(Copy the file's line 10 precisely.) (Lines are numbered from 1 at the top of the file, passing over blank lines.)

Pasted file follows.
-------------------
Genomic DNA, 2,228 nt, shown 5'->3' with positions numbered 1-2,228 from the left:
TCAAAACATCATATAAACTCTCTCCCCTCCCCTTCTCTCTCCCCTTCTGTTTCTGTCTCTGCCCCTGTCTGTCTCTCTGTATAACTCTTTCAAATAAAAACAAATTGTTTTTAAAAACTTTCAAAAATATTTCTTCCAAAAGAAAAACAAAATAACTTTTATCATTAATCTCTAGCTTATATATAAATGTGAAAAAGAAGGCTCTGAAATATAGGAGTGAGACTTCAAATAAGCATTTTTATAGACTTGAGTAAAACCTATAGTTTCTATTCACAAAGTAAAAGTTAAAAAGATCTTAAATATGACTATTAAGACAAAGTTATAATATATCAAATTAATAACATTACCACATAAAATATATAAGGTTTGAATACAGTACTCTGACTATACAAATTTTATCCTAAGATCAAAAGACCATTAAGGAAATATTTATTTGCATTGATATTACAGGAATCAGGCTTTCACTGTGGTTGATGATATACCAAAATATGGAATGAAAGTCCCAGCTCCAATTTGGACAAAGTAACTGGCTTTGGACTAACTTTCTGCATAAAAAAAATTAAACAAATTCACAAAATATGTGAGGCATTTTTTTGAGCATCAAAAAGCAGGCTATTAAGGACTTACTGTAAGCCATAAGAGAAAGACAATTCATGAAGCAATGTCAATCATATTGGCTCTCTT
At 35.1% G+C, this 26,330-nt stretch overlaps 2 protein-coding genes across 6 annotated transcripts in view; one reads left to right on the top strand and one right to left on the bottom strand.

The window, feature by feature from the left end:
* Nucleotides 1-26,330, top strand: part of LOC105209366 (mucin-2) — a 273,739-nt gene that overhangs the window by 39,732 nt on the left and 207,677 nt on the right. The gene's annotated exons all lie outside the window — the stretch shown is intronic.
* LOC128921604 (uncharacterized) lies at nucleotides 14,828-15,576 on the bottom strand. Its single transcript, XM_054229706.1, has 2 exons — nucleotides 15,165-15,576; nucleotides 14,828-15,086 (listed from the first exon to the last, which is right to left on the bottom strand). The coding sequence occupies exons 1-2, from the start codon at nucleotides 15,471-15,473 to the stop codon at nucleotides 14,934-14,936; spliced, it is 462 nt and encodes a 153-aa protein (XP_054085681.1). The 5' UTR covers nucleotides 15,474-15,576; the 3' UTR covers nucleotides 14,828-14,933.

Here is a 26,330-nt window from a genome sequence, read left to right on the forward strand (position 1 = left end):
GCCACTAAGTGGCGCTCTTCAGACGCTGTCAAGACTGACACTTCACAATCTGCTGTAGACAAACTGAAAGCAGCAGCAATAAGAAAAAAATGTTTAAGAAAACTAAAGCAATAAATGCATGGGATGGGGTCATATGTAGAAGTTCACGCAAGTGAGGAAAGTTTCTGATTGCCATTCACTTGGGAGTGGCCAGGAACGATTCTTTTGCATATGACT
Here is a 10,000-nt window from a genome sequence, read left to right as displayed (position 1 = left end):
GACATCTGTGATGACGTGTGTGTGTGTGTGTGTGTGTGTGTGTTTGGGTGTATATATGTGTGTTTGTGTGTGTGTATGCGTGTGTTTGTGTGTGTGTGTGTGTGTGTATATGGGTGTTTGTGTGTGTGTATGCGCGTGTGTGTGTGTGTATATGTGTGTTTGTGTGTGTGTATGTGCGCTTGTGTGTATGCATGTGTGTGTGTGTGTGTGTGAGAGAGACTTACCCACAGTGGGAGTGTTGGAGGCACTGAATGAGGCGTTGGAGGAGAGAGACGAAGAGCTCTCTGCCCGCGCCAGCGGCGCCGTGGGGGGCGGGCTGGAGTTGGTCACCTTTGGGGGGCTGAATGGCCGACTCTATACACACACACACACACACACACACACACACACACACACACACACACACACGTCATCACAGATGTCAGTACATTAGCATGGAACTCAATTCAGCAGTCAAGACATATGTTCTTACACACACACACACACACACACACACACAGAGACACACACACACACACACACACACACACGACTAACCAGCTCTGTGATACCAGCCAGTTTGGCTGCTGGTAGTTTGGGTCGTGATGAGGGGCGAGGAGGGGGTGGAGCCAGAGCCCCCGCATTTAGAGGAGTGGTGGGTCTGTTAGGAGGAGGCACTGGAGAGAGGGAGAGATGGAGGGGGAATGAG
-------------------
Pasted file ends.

GACATCTGTGATGACGTGTGTGTGTGTGTGTGTGTGTGTGTGTTTGGGTGTATATATGTGTGTTTGTGTGTGTGTATGCGTGTGTTTGTGTGTGTGTGTGTGTGTGTATATGGGTGTTTGTGTGTGTGTATGCGCGTGTGTGTGTGTGTATATGTGTGTTTGTGTGTGTGTATGTGCGCTTGTGTGTATGCATGTGTGTGTGTGTGTGTGTGAGAGAGACTTACCCACAGTGGGAGTGTTGGAGGCACTGAATGAGGCGTTGGAGGAGAGAGACGAAGAGCTCTCTGCCCGCGCCAGCGGCGCCGTGGGGGGCGGGCTGGAGTTGGTCACCTTTGGGGGGCTGAATGGCCGACTCTATACACACACACACACACACACACACACACACACACACACACACACACACACGTCATCACAGATGTCAGTACATTAGCATGGAACTCAATTCAGCAGTCAAGACATATGTTCTTACACACACACACACACACACACACACACAGAGACACACACACACACACACACACACACACGACTAACCAGCTCTGTGATACCAGCCAGTTTGGCTGCTGGTAGTTTGGGTCGTGATGAGGGGCGAGGAGGGGGTGGAGCCAGAGCCCCCGCATTTAGAGGAGTGGTGGGTCTGTTAGGAGGAGGCACTGGAGAGAGGGAGAGATGGAGGGGGAATGAG